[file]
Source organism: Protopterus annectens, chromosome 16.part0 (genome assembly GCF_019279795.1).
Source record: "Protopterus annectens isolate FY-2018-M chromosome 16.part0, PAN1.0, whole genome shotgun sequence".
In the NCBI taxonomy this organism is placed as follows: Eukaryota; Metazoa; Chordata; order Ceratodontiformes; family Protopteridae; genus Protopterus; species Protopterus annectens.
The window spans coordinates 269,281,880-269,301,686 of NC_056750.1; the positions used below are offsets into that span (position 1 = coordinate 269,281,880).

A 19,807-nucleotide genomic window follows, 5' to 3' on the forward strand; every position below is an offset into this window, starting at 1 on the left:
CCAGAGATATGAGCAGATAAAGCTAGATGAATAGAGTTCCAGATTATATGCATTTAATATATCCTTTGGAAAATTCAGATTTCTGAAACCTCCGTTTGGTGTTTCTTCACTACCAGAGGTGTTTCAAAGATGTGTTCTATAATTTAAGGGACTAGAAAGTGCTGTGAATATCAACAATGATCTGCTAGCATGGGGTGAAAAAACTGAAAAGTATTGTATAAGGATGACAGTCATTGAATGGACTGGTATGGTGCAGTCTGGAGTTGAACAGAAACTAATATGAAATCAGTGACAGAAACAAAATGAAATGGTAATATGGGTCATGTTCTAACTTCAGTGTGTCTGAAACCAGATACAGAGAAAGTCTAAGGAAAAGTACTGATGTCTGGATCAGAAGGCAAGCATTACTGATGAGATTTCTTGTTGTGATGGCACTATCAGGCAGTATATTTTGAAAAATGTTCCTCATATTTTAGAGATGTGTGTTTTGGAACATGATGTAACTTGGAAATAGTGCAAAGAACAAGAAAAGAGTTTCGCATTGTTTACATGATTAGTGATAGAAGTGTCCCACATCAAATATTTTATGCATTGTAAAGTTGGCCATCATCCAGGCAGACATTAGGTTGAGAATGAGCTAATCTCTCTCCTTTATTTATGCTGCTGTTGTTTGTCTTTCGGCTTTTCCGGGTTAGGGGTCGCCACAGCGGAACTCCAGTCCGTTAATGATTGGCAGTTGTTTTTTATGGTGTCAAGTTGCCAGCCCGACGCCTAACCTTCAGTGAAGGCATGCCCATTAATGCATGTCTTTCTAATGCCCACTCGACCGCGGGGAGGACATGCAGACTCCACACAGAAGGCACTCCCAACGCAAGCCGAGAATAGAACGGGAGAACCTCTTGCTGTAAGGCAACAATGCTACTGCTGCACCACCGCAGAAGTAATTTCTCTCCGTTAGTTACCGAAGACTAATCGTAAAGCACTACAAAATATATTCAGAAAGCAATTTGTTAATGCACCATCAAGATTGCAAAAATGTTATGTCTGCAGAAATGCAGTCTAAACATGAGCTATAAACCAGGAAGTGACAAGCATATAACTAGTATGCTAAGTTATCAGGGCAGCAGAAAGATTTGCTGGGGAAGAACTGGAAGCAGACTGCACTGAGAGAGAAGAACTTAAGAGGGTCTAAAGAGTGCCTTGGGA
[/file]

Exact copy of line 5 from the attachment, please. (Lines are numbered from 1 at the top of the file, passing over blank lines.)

A 19,807-nucleotide genomic window follows, 5' to 3' on the forward strand; every position below is an offset into this window, starting at 1 on the left: